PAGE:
EU foreign ministers agreed to lift an arms embargo on Syria’s rebels, although none of its 27 member states intends to send weapons anytime soon.
The European Union decided on Tuesday to allow an arms embargo on Syria’s rebels to expire, although none of the 27 member states intends to send weapons to the opposition fighters any time soon.
The decision to drop the embargo came after 12 hours of talks that exposed sharp differences between vocal advocates Britain and France and their more reluctant partners.
Meanwhile, the EU will maintain a two-year package of sanctions against Syrian President Bashar al-Assad’s regime, British Foreign Secretary William Hague said.
The agreement also came days before an agreed package of sanctions — including an assets freeze on Assad and restrictions on trade in oil and financial transactions — was to lapse.
Foreign ministers meeting in Brussels were unable to reach the unanimous decision required to extend the current arms embargo beyond May 31, and so agreed to renew the other sanctions without it, the BBC wrote.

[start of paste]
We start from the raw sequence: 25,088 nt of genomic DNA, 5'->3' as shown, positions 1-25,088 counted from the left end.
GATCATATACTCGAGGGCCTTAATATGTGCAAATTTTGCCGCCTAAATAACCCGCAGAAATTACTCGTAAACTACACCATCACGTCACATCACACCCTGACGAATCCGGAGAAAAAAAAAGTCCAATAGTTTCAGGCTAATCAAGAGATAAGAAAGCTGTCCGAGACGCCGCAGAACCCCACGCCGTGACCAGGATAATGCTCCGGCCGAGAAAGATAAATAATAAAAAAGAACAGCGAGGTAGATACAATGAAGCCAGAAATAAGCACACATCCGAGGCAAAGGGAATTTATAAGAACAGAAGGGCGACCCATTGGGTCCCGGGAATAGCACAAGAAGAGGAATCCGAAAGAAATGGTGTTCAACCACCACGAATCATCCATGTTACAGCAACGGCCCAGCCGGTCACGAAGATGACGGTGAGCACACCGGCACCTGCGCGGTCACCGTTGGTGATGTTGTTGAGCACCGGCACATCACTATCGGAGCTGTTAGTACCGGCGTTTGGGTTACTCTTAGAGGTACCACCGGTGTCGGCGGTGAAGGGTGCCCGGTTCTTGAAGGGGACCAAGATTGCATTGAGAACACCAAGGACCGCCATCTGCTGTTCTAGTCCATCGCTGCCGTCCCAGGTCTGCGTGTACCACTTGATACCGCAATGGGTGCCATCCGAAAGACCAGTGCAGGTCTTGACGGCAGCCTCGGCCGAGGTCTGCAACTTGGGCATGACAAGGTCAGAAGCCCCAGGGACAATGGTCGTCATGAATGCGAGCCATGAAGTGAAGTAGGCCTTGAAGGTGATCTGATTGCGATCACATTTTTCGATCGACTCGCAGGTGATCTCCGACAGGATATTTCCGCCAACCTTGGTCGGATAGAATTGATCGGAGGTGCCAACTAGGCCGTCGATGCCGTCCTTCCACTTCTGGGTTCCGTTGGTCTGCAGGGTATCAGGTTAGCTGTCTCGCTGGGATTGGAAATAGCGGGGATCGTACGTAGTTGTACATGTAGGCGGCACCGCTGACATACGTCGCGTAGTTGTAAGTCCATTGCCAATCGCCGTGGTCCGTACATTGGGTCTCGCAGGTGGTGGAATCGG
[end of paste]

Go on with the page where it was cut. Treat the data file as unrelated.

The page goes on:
The rebels have been fighting Assad’s government in a bloody three-year civil war that has spilled over into neighboring countries and left at least 80,000 people dead.
Russia objected to the deal, saying it would endanger a peace conference on Syria organized by that Russia and the US.
The Guardian quoted Sergei Ryabkov, Russia’s deputy foreign minister, as saying, “This does direct damage to the prospects for convening the international conference.”
Ryabkov also said Russia might provide the Syrian government with air defense missiles which would complicate any attempt at foreign intervention. He did not clarify, however, if the long-range S-300 air defense missile systems had been shipped to Assad’s regime, the Associated Press reported.
Ryabkov called the decision to let the embargo expire “a manifestation of double standards.”
Moscow had been trying with the US to organize the conference for next month, the BBC wrote.
However, a spokesman for Syria’s National Coalition, Louay Safi, was quoted as saying that the EU move was “a positive step”, despite being “afraid it could be too little, too late.”
EU foreign policy chief Catherine Ashton said the EU’s Foreign Affairs Council would review this position before August 1, in light of fresh developments to end the conflict including the ongoing US-Russia peace initiative.
This article originally was published at Global Post.